Marital or Non-Marital Property

Determining Whether Property is Marital or Non-Marital

We will examine the Melrod vs. Melrod case which goes in great detail how to distinguish between Marital or Non-Marital Property. 574 A.2d 1, 83 Md. App. 180 (1990). Whether property is non-marital or marital is critical solely with regards to the awarding a money award. FL § 8-203 shows that in a case for divorce or annulment whether there is an argument as to where certain property is non-marital or marital property wherein the court will make that determination which property has marital characteristics. FL § 8-204 mandates the court shall rule the value of all marital property. FL § 8-205(a) requires the court, once the court has decided which property has marital characteristics and value of that property, in order for the court to grant a monetary ward as an rights of the parties concerning marital property and an adjustment of equities. There are ten factors that the statute shows that the court is authorized to consider to providing a monetary award.

In FL§ 8-201(e), this statute defines marital property. Marital property is defined as any property, however titled, acquired by both or either the parties during the time of being married to each other. This statute exclude property acquired before the marriage as well as excluding property acquired vis-a-vie gift by a third party or inheritance. It also excludes property by valid agreement or property “directly traceable” to any of these non-marital sources.

The Harper Court of Appeals applied the theory which is named as source of funds, ruled that property is acquired if paid in installment. For property to be non-marital or marital depends on where the source of every payment are paid to acquire that property. As property has been attained by a party having a mortgage which occurred before the marriage start as non-marital property, however, when the payments for the mortgage are made out of marital sources of payment while in the marriage, the property then is marital-in-part with respect to the marital proceeds paid to attain the property has the non-marital characteristics. Harper v. Harper, 294 Md. 54, 448 A.2d 916 (1982).

In the Melrod case, the question whether certain properties of Mr. Melrod’s ownership interests are non-marital-in-part of in whole. Melrod shows that a portion of his income was not marital. Mr. Melrod owned properties that generated income that were not marital since he acquired before the marriage and prior to his marriage his father set up a trust for Mr. Melrod that gave him close to $5,000 a month as additional income solely to Mr. Melrod. Mr. Melrod did not make any attempt to separate his marital and non-marital income where both sets of income were commingled. Mr. Melrod acquired several properties during the marriage and has been paid during the marriage.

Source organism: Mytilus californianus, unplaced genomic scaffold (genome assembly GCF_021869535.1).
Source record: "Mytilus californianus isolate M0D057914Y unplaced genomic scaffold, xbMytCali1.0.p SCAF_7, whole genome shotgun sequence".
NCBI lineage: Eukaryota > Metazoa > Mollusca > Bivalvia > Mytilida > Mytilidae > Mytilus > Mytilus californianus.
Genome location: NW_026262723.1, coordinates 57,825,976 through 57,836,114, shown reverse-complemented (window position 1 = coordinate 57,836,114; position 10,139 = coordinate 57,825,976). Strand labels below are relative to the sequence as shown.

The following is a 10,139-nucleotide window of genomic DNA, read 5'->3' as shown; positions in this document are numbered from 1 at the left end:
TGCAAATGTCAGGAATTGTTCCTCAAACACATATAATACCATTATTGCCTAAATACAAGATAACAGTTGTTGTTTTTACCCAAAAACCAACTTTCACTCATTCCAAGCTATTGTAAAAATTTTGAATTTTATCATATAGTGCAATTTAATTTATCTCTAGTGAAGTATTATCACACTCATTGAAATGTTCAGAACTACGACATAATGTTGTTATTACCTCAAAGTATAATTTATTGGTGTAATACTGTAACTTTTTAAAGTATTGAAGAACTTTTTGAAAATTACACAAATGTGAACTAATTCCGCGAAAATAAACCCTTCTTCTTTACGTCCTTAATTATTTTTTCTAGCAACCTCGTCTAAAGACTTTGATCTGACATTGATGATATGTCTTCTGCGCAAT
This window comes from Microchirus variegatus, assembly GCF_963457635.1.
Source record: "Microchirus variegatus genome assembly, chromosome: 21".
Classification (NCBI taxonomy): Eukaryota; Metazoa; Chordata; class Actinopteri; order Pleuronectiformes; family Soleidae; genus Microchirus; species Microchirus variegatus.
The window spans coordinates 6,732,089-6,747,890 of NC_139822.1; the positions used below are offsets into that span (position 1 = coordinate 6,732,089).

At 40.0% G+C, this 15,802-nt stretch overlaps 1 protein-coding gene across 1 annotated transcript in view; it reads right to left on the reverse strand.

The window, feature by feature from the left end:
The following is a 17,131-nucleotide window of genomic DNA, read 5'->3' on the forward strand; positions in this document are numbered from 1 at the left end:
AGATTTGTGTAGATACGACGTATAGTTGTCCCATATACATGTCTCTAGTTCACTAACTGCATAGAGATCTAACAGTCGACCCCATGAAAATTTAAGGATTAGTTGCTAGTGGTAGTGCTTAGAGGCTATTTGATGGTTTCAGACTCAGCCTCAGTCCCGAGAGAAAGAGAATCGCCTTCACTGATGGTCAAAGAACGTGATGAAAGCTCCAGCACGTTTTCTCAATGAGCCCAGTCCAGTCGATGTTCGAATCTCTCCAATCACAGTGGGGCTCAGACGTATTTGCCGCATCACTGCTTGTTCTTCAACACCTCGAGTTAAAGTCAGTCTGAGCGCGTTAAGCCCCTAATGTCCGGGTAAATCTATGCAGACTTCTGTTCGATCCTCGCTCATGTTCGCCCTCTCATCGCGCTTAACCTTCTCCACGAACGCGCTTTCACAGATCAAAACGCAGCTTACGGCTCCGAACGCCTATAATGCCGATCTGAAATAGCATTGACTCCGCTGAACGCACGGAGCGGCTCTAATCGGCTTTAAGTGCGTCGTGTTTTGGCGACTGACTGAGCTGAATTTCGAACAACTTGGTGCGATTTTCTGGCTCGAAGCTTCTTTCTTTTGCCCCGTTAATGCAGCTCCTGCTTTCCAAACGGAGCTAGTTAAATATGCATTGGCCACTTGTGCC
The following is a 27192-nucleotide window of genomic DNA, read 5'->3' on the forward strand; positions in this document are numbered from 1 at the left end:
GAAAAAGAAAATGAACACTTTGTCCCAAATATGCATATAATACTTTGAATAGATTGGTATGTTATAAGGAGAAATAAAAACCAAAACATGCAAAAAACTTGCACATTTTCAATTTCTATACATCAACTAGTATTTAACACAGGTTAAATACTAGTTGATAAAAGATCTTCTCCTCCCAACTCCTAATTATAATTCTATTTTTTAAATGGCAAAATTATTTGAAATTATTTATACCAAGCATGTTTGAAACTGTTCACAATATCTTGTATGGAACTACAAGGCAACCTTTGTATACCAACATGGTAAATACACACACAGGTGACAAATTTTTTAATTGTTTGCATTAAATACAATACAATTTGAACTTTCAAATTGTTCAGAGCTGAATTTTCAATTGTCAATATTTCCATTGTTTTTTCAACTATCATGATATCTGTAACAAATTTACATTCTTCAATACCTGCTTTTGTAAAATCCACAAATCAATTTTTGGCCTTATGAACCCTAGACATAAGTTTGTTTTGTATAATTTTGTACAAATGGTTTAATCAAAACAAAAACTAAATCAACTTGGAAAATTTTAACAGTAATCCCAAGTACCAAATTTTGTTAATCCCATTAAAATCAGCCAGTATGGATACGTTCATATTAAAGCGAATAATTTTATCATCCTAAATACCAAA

Mr. Melrod is not able to trace money to a specific particular part of funds. Property acquired during the marriage and does not have a valid agreement, is marital property unless the property can be directly traced to a not marital source of funds for the property. The Statute FL § 8-201(e)(2)(iv) does not include marital property if any property is attained while in the marriage is traceable directly to a not marital source. Because Mr. Melrod commingled his income with not marital sources with marital source, no specific amount of money is used to acquire property can be traced to a specific source. If one cannot trace property attained while in the marriage to a not marital source, this means all property has marital characteristics.

In one Example, Brodak v. Brodak, 294 Md. 10, 447 A .2d 847 (1982), where the Court of Appeals ruled that property bought with money from the husband’s not marital business where marital property. Husband’s source or income was marital in part because of wife’s efforts aid to maintain it. The Husband’s business could not be directly traced to a non-marital source. Also, in Gravenstine v. Gravenstine, 58 Md. App. 158, 472 A.2d 1001 (1984), where the Court ruled that securities bought with marital money and by investing the income from dividends attained prior to marriage were wholly marital.

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